Album Review

Down and dirty with Booker T.

April 20, 2009
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Booker T. Potato Hole
ESSENTIAL "Warped Sister"

As part of the house band at Stax Records and leader of Booker T. and the MGs, organist Booker T. Jones helped lay the soul music's foundation. "Potato Hole," his first solo album in 20 years, makes clear that he isn't done building on his legacy.

Refreshingly, he does so without compromise. There are no chart-baiting superstar guest vocalists or gimmicks, just gut-punching, funky, loose-limbed, rock 'n' soul jams recorded in down-and-dirty sessions without an inch of fat.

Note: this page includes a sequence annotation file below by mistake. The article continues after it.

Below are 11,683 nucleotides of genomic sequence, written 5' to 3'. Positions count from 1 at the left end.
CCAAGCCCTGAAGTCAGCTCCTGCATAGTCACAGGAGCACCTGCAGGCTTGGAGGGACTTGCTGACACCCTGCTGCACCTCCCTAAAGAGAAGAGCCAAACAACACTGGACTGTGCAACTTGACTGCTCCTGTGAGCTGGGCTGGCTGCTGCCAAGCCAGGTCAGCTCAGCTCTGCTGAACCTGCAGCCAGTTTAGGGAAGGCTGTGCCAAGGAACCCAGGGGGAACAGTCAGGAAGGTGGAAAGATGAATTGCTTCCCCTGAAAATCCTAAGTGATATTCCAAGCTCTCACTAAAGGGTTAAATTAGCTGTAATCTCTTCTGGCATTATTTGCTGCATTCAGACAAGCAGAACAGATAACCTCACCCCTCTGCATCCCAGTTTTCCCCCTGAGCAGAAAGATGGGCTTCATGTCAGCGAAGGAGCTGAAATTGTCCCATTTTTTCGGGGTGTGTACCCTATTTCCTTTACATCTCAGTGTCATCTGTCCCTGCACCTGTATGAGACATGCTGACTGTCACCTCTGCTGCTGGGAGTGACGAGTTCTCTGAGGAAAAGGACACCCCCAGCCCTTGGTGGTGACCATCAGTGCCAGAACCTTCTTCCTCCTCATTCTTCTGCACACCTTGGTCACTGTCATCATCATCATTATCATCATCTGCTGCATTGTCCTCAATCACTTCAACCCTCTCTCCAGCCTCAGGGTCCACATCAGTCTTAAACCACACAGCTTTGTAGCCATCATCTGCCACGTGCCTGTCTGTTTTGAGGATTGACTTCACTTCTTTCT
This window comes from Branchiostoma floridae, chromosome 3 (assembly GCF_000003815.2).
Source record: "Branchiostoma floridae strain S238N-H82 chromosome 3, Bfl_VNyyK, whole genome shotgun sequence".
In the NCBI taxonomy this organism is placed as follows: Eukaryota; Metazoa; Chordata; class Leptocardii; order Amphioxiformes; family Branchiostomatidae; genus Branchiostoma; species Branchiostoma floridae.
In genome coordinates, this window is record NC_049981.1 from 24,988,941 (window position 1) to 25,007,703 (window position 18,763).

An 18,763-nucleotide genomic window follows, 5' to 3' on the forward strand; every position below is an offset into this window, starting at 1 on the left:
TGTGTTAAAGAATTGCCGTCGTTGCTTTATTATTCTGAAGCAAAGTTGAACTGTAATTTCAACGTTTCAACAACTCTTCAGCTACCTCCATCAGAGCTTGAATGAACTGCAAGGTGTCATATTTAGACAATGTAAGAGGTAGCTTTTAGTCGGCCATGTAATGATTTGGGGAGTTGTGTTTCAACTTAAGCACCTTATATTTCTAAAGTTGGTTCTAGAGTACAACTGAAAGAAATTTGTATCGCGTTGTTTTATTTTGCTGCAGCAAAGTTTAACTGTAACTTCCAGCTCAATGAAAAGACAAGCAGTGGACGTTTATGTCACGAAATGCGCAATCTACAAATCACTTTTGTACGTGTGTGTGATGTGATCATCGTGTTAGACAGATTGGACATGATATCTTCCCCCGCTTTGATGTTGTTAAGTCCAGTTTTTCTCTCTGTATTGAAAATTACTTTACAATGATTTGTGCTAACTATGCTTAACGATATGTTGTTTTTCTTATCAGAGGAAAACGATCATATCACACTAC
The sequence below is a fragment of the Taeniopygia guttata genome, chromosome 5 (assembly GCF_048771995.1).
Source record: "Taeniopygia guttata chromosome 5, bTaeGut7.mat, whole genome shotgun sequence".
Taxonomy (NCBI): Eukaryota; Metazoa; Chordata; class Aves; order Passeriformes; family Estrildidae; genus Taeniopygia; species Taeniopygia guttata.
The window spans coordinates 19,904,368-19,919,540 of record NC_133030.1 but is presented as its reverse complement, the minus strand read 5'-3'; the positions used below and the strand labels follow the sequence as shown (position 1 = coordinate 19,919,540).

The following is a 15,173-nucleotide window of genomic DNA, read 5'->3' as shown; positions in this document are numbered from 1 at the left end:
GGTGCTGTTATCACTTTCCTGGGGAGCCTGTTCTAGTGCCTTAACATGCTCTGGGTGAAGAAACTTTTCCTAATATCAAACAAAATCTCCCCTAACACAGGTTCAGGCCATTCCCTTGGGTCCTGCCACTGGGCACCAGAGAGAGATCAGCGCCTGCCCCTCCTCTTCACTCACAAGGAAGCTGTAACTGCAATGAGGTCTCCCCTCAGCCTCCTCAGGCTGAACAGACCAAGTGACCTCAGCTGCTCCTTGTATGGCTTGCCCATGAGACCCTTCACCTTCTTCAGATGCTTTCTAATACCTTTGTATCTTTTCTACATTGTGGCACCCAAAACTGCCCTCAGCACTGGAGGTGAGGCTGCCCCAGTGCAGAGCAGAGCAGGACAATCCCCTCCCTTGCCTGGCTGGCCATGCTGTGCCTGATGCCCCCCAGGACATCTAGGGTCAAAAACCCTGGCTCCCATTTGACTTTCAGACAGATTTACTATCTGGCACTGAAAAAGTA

There are big names to be found in the liner notes, including Neil Young, who plays guitar on nine of the 10 tracks, and backing band the Drive-By Truckers. But both prove simpatico collaborators, backing off to showcase Booker T.'s sultry, lyrical organ melodies. Young doesn't duel for supremacy but engages in an easy back and forth with his peer, providing hot fuzz and stinging licks to opener "Pound it Out" and "Native New Yorker" and a gentler touch to the sensual "Nan." And the Truckers are as adept at churning up steam on a fun cover of OutKast's "Hey Ya" as they are providing slinking, head-bobbing accompaniment on "Warped Sister."

Booker T. may not be a singer, but his "voice" comes through loud and clear on these tracks in both simple, memorable melodies and heartfelt chordal testifying. (And be sure to check him out tonight when he begins a three-night residency on "Late Night With Jimmy Fallon.") (Out tomorrow)